Coney Island signs offer women not hotdogs
I have no memories of good times at the fabled Coney Island in New York, but my auction buddy Janet does. She grew up in Brooklyn, and has stories to tell of going there for fun and hotdogs with her parents and brothers.
I thought of her when I came face to face with two Coney Island signs depicting women from an era long before she was there with her family. They were propped against the back of two chairs at an auction house. I considered them rather whimsical until I took a closer look.
One was titled “A Horse’s Neck,” and featured a woman straddled on a carousel horse, a drink in her hand and her dress pulled up her thighs to show the top of her nylons. The other – titled “Bottoms Up” – showed a woman in a fitted slip and black high heels, bent over, her backside showing as she seemingly fingered water in a bathtub.
The auction sheet described these as Coney Island signs, but they did not offer Nathan’s hotdogs and Cyclone rides at “America’s Playground,” as the island was called. They promised women who provided their own form of amusement. The paper signs had no dates on them and were signed C.P. Meier.
Coney island in Brooklyn was the gathering spot for millions of New Yorkers and out-of-towners for rides, Nathan’s hot dogs, the beach, family fun and – as apparent in the auction signs – a little tawdry fun for others. The area started out in the mid-19th century with bathhouses and hotels.
Around the 1870s, it became a place of opposites: At one end were expensive hotels for the moneyed, and at the other were prostitutes, pickpockets and card sharks. This culture roamed so freely that Coney Island was called “Sodom by the Sea.” A giant tin elephant was built in 1884 and sparked the phrase “seeing the elephant,” which meant that this was a spot to find prostitutes. It burned down in 1896.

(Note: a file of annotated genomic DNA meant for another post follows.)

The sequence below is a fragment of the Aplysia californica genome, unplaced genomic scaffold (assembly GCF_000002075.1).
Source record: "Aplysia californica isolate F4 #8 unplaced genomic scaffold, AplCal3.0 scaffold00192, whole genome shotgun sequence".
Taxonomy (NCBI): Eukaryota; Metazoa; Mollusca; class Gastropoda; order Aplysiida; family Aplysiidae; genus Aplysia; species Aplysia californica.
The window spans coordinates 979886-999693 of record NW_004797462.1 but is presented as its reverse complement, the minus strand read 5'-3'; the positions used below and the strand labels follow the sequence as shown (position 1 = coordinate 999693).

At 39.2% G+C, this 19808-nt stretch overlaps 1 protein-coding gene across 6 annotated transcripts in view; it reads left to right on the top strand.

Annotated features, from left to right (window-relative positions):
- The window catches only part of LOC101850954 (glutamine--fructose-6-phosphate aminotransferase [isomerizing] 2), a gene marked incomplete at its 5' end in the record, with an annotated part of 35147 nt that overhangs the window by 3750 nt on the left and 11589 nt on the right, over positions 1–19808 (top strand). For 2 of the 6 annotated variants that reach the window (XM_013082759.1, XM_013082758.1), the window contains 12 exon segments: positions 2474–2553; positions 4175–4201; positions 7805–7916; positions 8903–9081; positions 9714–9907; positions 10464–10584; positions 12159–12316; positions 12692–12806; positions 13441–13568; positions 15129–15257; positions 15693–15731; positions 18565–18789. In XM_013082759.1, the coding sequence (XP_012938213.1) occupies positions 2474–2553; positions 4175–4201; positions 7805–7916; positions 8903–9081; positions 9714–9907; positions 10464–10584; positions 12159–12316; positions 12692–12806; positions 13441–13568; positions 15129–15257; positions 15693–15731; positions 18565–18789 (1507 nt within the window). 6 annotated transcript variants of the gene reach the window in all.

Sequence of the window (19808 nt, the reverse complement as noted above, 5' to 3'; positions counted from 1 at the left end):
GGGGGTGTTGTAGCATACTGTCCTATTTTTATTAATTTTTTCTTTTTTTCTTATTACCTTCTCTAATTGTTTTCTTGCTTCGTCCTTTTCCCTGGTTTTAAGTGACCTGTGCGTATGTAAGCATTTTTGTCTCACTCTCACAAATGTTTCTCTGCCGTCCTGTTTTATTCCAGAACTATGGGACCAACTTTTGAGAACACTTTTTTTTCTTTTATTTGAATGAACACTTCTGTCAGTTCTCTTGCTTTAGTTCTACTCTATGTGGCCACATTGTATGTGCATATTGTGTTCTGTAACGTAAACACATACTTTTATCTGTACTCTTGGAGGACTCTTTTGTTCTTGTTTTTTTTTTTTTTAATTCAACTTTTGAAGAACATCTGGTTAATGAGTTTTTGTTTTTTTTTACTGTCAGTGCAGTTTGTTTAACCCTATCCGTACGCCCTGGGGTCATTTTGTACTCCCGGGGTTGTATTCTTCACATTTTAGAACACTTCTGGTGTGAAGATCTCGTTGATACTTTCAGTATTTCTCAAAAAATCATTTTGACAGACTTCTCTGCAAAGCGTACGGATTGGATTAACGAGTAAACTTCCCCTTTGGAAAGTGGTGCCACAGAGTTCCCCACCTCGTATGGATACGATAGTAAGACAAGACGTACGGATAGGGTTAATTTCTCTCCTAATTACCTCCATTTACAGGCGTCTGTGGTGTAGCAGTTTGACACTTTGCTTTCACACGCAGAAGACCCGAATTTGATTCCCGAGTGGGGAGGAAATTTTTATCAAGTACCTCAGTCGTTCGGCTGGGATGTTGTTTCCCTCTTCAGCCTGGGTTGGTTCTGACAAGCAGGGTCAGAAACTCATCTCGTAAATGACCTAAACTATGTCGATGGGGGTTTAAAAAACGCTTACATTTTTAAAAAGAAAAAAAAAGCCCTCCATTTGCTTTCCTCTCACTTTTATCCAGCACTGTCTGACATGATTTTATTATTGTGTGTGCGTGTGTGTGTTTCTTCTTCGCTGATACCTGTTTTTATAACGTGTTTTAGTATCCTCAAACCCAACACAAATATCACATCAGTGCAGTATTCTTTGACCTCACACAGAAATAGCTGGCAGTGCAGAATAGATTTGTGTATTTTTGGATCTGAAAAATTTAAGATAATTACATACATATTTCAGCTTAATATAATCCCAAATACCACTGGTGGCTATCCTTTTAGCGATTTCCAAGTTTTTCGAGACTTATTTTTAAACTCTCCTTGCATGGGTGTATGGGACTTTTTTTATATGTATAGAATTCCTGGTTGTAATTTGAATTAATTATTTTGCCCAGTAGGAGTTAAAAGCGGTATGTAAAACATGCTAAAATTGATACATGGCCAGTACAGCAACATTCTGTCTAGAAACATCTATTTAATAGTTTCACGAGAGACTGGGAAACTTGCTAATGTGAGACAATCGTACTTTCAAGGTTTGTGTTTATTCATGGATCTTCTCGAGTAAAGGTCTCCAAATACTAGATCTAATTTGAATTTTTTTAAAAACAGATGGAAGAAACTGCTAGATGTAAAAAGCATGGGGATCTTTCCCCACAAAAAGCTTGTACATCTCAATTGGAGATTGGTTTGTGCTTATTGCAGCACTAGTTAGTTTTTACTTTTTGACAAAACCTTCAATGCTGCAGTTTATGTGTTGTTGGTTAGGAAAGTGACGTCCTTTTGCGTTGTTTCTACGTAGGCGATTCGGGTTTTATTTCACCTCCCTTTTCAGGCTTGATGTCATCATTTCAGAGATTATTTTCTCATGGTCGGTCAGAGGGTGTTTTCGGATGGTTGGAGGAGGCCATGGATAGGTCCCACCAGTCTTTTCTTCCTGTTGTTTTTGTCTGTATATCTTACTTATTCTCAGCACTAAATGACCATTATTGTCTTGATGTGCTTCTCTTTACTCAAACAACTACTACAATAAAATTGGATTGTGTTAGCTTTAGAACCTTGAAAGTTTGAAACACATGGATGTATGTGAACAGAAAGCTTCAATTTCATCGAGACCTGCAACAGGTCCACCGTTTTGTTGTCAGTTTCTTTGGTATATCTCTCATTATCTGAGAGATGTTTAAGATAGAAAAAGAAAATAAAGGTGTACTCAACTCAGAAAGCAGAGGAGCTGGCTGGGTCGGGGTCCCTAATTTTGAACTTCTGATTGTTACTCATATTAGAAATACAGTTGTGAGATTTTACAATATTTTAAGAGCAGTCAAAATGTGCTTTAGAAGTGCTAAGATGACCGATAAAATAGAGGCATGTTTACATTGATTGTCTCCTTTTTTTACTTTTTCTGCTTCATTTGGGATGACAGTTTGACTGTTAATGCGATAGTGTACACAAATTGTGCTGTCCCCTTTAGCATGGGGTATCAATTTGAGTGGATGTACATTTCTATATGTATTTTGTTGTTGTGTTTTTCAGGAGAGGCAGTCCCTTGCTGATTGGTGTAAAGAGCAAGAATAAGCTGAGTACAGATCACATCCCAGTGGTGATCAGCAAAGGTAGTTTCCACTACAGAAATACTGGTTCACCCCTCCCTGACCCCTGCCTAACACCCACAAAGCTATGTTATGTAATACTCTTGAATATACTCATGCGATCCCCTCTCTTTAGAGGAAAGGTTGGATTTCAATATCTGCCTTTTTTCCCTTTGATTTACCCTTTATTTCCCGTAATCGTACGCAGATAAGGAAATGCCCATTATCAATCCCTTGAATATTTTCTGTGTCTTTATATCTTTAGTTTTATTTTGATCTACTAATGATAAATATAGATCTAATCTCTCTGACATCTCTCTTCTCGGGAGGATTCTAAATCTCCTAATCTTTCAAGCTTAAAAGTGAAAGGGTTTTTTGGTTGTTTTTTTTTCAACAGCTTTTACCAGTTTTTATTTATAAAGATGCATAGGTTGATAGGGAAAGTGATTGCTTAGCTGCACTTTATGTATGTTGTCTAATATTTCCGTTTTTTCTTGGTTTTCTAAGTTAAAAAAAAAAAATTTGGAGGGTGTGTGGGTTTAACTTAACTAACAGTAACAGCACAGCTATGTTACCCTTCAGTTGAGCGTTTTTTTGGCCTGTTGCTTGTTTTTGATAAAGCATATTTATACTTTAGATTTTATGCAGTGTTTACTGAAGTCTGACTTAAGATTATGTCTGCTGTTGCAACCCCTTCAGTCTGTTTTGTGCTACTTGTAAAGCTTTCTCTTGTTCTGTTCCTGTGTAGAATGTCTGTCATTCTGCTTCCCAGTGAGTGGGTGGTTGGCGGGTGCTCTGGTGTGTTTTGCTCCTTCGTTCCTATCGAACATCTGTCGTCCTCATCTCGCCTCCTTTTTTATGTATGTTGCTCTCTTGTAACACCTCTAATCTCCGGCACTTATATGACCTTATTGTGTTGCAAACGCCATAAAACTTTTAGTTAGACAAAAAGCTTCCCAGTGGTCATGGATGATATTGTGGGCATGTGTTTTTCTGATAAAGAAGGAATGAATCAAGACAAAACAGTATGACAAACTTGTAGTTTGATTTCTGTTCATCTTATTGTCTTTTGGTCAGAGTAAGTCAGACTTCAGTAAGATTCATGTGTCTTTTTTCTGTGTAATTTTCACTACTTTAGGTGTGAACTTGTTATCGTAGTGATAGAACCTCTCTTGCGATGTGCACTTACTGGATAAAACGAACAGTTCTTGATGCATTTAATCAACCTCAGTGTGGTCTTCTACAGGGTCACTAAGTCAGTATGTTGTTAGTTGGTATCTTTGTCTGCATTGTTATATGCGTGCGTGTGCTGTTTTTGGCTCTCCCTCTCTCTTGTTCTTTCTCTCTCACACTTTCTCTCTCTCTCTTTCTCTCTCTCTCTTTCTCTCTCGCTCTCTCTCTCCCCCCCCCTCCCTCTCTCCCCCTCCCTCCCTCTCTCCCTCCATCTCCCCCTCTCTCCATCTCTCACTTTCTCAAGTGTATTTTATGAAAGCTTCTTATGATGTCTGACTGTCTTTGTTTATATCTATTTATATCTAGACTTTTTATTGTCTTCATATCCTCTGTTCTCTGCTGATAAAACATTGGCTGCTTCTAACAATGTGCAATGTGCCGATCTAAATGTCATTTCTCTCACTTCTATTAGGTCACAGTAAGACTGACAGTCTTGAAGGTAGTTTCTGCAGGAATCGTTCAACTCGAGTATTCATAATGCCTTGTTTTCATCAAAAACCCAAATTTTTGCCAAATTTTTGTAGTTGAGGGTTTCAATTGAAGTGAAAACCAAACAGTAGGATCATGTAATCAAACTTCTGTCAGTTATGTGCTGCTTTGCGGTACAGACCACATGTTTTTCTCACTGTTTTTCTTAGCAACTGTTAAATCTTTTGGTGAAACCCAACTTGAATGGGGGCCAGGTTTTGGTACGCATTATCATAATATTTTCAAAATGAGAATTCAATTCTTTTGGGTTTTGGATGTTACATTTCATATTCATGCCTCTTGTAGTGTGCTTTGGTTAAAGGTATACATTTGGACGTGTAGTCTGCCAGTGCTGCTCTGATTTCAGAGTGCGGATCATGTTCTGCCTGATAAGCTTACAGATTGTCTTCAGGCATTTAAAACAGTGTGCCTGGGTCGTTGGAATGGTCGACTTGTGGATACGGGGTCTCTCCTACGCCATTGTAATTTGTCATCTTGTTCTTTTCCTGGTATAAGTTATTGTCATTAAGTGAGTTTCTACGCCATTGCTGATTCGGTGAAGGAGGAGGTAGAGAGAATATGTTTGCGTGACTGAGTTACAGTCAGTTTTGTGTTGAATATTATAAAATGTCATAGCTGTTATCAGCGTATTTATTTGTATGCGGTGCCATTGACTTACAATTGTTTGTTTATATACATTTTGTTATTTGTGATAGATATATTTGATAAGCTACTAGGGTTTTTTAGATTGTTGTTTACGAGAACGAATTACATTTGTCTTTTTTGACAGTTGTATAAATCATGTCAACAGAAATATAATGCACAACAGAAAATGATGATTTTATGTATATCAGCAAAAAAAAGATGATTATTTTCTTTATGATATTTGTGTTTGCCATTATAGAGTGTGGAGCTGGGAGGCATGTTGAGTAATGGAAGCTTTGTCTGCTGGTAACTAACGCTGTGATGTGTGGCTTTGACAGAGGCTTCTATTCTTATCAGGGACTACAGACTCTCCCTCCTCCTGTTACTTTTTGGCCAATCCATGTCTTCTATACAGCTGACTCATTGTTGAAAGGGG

Coney Island was selling sex along the beach and some folks didn’t necessarily approve of it.
Early on, the amusement-park side of the island became known for its attractions, including Steeplechase Park and its Horse Race (with wooden horses) and later the Wonder Wheel ferris wheel.
This is how PBS described Coney Island in an American Experience film:
“Coney Island is a twentieth-century icon of American fun, and the birthplace of the large-scale amusement park. George Tilyou’s grinning ‘funny face’ logo for Steeplechase Park, the giant tower at Dreamland, and Luna Park’s 1.3 million electric lights drew crowds of fun-seekers for decades. Visitors strolled the boardwalk, splashed in the Atlantic Ocean, rode the Wonder Wheel, and enjoyed festive, carefree days at New York’s ‘Electric Eden.'”
The island is credited with having some of the first rollercoasters in the country, including the Flip Flap Railway (it turned upside down), the Loop-the-Loop (it didn’t do too well because most folks wanted to watch it rather than ride it), the whitewashed Giant Racer and the grand dame of them all, the Coney Island Cyclone.
I could find very little on Meier the artist. He was apparently born in Newark, NJ, and lived in New York as an adult. I found several of his drawings: a horse race on Coney Island, and others of men and women (who were likely prostitutes) and booze – the latter perhaps his way of snubbing his nose at Prohibition. He also apparently worked as a cartoonist, accountant and designer of wallpaper, textiles and bar accessories. Here’s a serving tray that he illustrated.
I suspect that the pair of Meier signs at auction may have hung outside a saloon or bar.
A May 7, 1894, New York Times story gave an account of walking the streets of a new and respectable area of the island that had been home to its seamy side. Some of the old dives were open, a few “lurid posters” still hung outside, and barkers were no longer beckoning guests. Inside, the bars were practically empty – to the chagrin of the owners – women wore long dress and sang clean songs, and female “attendants” were no longer entertaining men at tables.
The auction signs sold for $125.